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Collaboration, competition & regulation for sustainability

I would argue retail sustainability emerged in its current form in 2007 with Walmart announcing their ‘Sustainability 360’ strategy. Since then its become part of doing business and Walmart has been followed by strategies such as Marks & Spencer ‘Plan A’, Kingfisher’s ‘Net Positive’ or more recently Tesco’s ‘Scale for Good’, amongst numerous others.

But what drives retailers to adopt sustainable business practices and alter the way they have done business for years and how do they go about delivering this change? I’ve been in major retail for nearly 20 years, half of that in CSR roles and I’ve seen different, sometimes conflicting, motivations emerge.

During the recent deep recession there was undoubtedly a drop off in the ambition of many sustainability plans as it was felt they ‘couldn’t afford to be sustainable!’. This view cracks open the deep debate between those companies who view sustainability as essential for future growth and those that see it as a philanthropic add-on. Retailers have embedded it

better than most other sectors but it’s still a work in progress.

Much criticism has been thrown at retailers over the years for not collaborating more with each other, such as on phase out of inefficient light bulbs or the installation of doors on fridges but the reality is that sustainability has to be sustainable and there is often a risk in being the first mover, such as loss of trade due to fridge doors getting in the way.

Competition law compounds this issue by refusing to give assurances that collaboration on these types of issues would not lead to an anti-trust investigation due to cartel concerns and so the risk of large fines. Corporate lawyers then, quite rightly, squash the ability to collaborate on many issues.

Cross sector collaboration does exist, albeit generally in narrow areas. One of the best examples has to be the Courtauld Commitment. Undoubtedly having WRAP as a convener is the single biggest reason for the success of the programme over nearly 10 years. Or the ECR group that has undoubtedly reduced milllions of road miles and other benefits. But this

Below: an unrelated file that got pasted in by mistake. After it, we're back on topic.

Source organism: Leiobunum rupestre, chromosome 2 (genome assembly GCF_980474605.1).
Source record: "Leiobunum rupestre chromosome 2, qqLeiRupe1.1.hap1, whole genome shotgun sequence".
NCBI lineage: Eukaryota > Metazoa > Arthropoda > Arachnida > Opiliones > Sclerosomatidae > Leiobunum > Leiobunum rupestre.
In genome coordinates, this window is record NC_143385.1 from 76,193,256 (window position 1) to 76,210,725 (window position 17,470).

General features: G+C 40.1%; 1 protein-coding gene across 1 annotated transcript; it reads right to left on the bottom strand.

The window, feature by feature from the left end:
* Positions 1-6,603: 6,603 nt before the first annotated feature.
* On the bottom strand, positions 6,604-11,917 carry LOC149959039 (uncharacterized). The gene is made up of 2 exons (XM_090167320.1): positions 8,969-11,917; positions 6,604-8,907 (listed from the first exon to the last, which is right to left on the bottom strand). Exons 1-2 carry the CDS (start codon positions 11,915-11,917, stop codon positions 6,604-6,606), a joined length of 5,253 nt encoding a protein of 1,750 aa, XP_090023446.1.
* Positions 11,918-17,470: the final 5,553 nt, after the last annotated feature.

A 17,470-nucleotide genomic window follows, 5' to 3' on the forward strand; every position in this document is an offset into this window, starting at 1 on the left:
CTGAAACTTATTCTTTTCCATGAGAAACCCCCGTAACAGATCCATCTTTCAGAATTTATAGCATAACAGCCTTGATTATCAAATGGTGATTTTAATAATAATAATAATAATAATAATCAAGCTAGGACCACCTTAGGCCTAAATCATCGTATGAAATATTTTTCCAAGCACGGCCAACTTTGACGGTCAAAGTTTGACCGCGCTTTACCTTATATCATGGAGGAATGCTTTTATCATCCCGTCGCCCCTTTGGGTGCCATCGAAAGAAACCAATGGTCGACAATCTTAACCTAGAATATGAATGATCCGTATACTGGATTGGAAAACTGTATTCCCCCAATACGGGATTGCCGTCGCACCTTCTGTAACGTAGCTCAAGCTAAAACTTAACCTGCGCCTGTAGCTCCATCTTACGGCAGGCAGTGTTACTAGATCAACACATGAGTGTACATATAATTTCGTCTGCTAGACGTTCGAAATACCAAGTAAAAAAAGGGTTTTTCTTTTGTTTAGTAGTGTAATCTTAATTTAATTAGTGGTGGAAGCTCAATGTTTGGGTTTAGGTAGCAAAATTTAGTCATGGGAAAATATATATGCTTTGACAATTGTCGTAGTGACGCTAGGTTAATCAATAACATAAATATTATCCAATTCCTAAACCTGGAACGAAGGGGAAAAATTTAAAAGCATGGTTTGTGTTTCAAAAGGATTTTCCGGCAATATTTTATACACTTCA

is limited.

Internal collaboration, between retailers and their suppliers, offers massive opportunity to accelerate progress. Whether its Asda’s Sustain & Save Exchange, Tesco’s Knowledge Hub or Marks & Spencer’s holistic activity these areas are growing and so are the benefits accrued. But it has to be based on mutual trust and turn on its head many people’s

assumption that supermarkets dominate all supplier relationships.

An extension of this trust and at its heart are buying practices. A world class retail business has already adopted the ‘better together’ approach instead of the old days of ‘them versus us’ supplier relationships. Sure retailers have new product development teams but much innovation comes from the suppliers themselves and this will only flourish if given licence to

operate outside of a purely transactional relationship. And extended to sustainability outcomes.

By contrast competition is a far more powerful force. Whether it was the race to stop sending waste to landfill, to install the latest renewable energy solution or to develop innovative products, competition harnesses the power of what makes retailers great.

Whereas collaboration challenges existing ways of working, competition uses them for the

power of change and change for the better. This discussion would be incomplete without analysing the role of NGOs. Since Lee Scott of Walmart’s landmark speech, the NGOs themselves have also been evolving. The more effective players have limited their ‘activist first’ approach to one involving discussion and mentoring, albeit behind closed doors, with the threat of direct action as a motivator but not guaranteed action. This has led to a significant increase in engagement with NGOs across all elements of sustainability. A ‘stick’ though, or the threat of one, is a powerful motivating force and often helps to gain internal traction that might otherwise take longer, take the recent successful Greenpeace campaign against Lego for example.

But the simple fact is that there will always be a place, rightly, for well thought out regulation too. Only lawmakers can transform entire sectors at a stroke, look at the effect of the ban on incandescent light bulbs, energy efficiency standards or the EU Timber Regulations for evidence of this.

Where retailers are concerned there certainly is no ‘one size fits all’ approach and this complexity adds greatly to the workload of their sustainability teams. But progress is being made, largely due to the combined forces of collaboration, competition and regulation.

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